METRO PLUS

Still dying for that fag, in public

ON FEBRUARY 12, 1999, the Kerala High Court in a landmark ruling banned smoking in public places. Offenders, it ruled, would pay a fine of Rs. 500 or spend 15 days behind bars. The Supreme Court followed it up on November 2, 2001 by imposing a ban in the whole country. Passive smokers thought the High Court and Supreme Court rulings would be their salvation, but after the initial optimism, it's heyday again for smokers.

A visit to a theatre will convince any sceptic that smoking in public is still very much a part of Kerala. Not only do vendors sell cigarettes, but their customers also choke the passageways hastily puffing away before the screening resumes. What can be worse? In Alappuzha, there is a cigarette vendor right outside the court entrance, where both passers-by and policemen puff away amicably side by side.

Reacting to why things are not working, Monamma Kokkad, a Kochi-based educationalist who moved the High Court and prompted the verdict says, "In this country there are so many prohibitions, that it is difficult to enforce them and so all the prohibitions meet a similar fate. The police who were alert for the first two months are now inactive. It is not enough for the Government to implement laws; the people must also react. When the rights of a non-smoker are violated he/she must stand up for them. That will make the difference."

Still dying for that fag, in public

Parks, roads, bus stands, bus stops, educational institutions, auditoriums, cinema halls, clubs, hotels, restaurants, bars et al are classified as public places. But it's common knowledge that most hotels, restaurants and bars still sell cigarettes and hotels still keep ashtrays in their lobbies, restaurants and bars. One only needs to see the numerous petty shops in the city and the number of smokers clustered around them to gauge the effectiveness of the law.

According to a petty shop owner in Broadway, initially the police were very strict in enforcing the rule and sales dropped drastically by around 30 to 50 per cent. But soon things were more or less back to normalty. This is a view echoed by others. A prominent hotelier says that though they discourage customers from smoking at their bar and lobby, they are sometimes forced to give in to their customer's demands, after all the customer is the king. Ashtrays placed in the lobby are just part of the d�cor, a mere substitute for trash bins, he adds. Bar owners do not object to customers smoking on their premises for obvious reasons.

According to retired Justice Narayana Kurup, the High Court judge who penned the landmark ruling in the State, judicial activism has produced results in curbing smoking in the state and in creating awareness worldwide, but the monitoring has been tardy.

"There is a petition before the High Court to appoint an official to oversee the enforcement of the ban. If that is implemented, the movement will receive a fillip. There should be a sense of social commitment on the part of the police, the Government and the local administration, as it was in this spirit that the judgment was originally passed," he opines.

Still dying for that fag, in public

But why are the police sitting on their hands? The city commissioner declined to comment. According to one prominent citizen who requested anonymity, it is not enough for the judiciary to act, but also for the legislature to follow suit. "The police do not consider smoking to be a cognizable offence and will act only if the Act is committed in their presence. Adultery is a serious offence, which carries a seven-year term, but do you see the police on all-out effort to curb adultery?" he questions. "In a democracy, the legislature has to pass a law for it to have teeth. It is like the ban on bandhs and plastic packets, which have been even less effective. But the so-called ban on smoking has at least helped create awareness and people are now aware that it's not right to smoke in public," he adds.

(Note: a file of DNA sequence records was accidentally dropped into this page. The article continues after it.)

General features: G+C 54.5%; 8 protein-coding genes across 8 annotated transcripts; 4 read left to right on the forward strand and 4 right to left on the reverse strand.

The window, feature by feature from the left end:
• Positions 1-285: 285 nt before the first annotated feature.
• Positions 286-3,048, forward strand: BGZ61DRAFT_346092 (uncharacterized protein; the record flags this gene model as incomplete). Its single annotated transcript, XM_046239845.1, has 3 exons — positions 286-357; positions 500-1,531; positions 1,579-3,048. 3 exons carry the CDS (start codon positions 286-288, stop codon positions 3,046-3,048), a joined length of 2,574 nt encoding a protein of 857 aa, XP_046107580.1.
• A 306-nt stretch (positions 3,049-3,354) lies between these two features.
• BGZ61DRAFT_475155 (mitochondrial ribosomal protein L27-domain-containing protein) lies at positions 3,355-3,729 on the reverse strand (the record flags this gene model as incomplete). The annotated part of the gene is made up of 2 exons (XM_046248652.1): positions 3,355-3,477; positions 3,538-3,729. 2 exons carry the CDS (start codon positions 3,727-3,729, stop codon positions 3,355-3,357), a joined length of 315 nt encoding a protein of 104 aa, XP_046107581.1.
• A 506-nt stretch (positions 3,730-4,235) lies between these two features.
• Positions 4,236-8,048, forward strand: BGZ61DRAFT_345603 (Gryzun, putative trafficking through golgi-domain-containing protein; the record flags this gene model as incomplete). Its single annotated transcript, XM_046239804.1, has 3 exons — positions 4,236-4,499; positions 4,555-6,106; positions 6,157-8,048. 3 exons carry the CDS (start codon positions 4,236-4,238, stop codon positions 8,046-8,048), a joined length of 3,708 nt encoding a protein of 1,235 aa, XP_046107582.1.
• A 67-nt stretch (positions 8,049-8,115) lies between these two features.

Though advertisements endorsing tobacco products have been selectively banned, cigarette companies still promote events and garner huge publicity for themselves. Besides, movie stars smoke anyway on the big screen. A recent survey by WHO in India found that teenagers who watch Bollywood film stars smoke are 16 times more likely to smoke themselves. One only has to switch on primetime television to see how much smoking and drinking have become a part of our culture. Every soap or serial aired in Malayalam channels and most of our movies are filled with images of pensive heroes and villains drinking and smoking. The warnings on cigarette packets are too minuscule and a large portion of the consumers are probably illiterate, anyway. In fact, Kerala is better off than most other States.

In Bangalore, you can easily stroll down the busiest street with a cigarette in one hand and disappear into your favourite pub, where nobody will frown as you help yourself to the rest of your packet. In Goa, where smoking was banned in public at around the same time as in Kerala, things aren't much different. Kerala is also better off than Delhi, the first of the States to ban smoking in public.

The WHO estimates that there are 4.9 million smoking related deaths a year worldwide. According to a survey conducted recently by another international organization, an estimated 600,000 people die every year from tobacco-related diseases in the country. The Indian Medical Association pegs this figure much higher at 1 million a year. There are around 18 crore tobacco users in this country with 22 per cent of them being women. The fact is that despite the recent ruling by the Supreme Court the country's lawmakers were tardy in protecting the health of its citizens. And albeit this recent turnaround, there will be millions still dying for a cigarette due to lack of proper enforcement.

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